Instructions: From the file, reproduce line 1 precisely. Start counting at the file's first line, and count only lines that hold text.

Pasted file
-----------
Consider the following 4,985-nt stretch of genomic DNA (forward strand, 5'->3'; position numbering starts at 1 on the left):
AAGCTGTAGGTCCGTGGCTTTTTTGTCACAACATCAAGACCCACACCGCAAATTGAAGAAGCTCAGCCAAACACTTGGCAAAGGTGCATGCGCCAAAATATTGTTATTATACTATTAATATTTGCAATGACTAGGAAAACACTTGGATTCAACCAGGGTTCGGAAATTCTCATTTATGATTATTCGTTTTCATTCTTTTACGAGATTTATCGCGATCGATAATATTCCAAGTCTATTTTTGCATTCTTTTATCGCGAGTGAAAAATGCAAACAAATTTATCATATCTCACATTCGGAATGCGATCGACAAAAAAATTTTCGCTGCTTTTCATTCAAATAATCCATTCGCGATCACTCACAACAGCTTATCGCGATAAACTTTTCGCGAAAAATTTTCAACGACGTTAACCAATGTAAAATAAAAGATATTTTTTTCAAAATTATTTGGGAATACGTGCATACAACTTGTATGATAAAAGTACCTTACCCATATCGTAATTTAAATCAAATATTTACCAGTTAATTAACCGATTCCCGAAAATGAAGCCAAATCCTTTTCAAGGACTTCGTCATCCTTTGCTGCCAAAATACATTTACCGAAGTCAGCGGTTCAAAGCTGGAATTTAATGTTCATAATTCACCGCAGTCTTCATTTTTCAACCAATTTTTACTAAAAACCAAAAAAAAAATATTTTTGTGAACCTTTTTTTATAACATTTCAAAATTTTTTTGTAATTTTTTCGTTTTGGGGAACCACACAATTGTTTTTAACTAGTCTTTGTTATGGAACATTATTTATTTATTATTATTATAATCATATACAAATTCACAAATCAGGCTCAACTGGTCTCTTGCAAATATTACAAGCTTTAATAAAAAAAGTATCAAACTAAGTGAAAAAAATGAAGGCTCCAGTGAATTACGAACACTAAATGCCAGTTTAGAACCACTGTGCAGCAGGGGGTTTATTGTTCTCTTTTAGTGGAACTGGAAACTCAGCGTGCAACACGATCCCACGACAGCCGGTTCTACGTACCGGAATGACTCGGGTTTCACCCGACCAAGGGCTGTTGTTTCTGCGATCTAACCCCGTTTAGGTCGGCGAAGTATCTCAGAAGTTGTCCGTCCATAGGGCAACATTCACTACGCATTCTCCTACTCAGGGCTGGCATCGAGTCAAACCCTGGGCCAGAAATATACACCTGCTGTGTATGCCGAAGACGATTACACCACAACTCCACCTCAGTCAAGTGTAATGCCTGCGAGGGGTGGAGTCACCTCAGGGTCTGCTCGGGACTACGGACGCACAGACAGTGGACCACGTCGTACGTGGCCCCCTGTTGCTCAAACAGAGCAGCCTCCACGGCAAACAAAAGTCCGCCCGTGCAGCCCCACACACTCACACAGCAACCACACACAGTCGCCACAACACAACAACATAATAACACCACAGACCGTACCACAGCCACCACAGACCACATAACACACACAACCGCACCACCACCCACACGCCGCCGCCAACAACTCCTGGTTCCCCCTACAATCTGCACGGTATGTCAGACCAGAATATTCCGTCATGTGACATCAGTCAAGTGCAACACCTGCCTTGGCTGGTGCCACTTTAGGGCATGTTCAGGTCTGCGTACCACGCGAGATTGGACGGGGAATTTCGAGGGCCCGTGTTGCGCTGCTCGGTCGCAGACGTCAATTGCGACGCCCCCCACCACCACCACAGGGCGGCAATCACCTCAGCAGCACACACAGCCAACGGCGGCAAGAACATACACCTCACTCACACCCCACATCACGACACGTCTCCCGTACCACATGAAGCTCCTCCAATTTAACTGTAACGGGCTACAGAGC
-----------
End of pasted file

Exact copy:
Consider the following 4,985-nt stretch of genomic DNA (forward strand, 5'->3'; position numbering starts at 1 on the left):